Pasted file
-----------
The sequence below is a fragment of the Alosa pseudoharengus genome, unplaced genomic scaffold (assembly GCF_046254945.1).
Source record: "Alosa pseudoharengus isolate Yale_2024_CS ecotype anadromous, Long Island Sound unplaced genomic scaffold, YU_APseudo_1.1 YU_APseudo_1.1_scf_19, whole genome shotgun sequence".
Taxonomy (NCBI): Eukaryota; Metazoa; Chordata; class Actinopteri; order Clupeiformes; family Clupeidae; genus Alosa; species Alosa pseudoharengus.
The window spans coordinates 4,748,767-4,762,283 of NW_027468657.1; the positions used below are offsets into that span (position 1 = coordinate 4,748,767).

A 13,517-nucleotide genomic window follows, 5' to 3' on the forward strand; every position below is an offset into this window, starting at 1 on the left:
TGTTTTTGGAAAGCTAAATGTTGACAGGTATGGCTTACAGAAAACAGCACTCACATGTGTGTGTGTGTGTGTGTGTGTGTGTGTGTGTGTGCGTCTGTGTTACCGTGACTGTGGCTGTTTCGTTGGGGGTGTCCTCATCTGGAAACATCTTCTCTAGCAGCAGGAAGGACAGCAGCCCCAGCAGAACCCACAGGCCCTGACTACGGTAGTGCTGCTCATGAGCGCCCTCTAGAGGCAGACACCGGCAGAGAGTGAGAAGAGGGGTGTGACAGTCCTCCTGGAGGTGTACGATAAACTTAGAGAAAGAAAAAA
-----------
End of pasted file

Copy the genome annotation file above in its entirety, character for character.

The sequence below is a fragment of the Alosa pseudoharengus genome, unplaced genomic scaffold (assembly GCF_046254945.1).
Source record: "Alosa pseudoharengus isolate Yale_2024_CS ecotype anadromous, Long Island Sound unplaced genomic scaffold, YU_APseudo_1.1 YU_APseudo_1.1_scf_19, whole genome shotgun sequence".
Taxonomy (NCBI): Eukaryota; Metazoa; Chordata; class Actinopteri; order Clupeiformes; family Clupeidae; genus Alosa; species Alosa pseudoharengus.
The window spans coordinates 4,748,767-4,762,283 of NW_027468657.1; the positions used below are offsets into that span (position 1 = coordinate 4,748,767).

A 13,517-nucleotide genomic window follows, 5' to 3' on the forward strand; every position below is an offset into this window, starting at 1 on the left:
TGTTTTTGGAAAGCTAAATGTTGACAGGTATGGCTTACAGAAAACAGCACTCACATGTGTGTGTGTGTGTGTGTGTGTGTGTGTGTGTGTGCGTCTGTGTTACCGTGACTGTGGCTGTTTCGTTGGGGGTGTCCTCATCTGGAAACATCTTCTCTAGCAGCAGGAAGGACAGCAGCCCCAGCAGAACCCACAGGCCCTGACTACGGTAGTGCTGCTCATGAGCGCCCTCTAGAGGCAGACACCGGCAGAGAGTGAGAAGAGGGGTGTGACAGTCCTCCTGGAGGTGTACGATAAACTTAGAGAAAGAAAAAA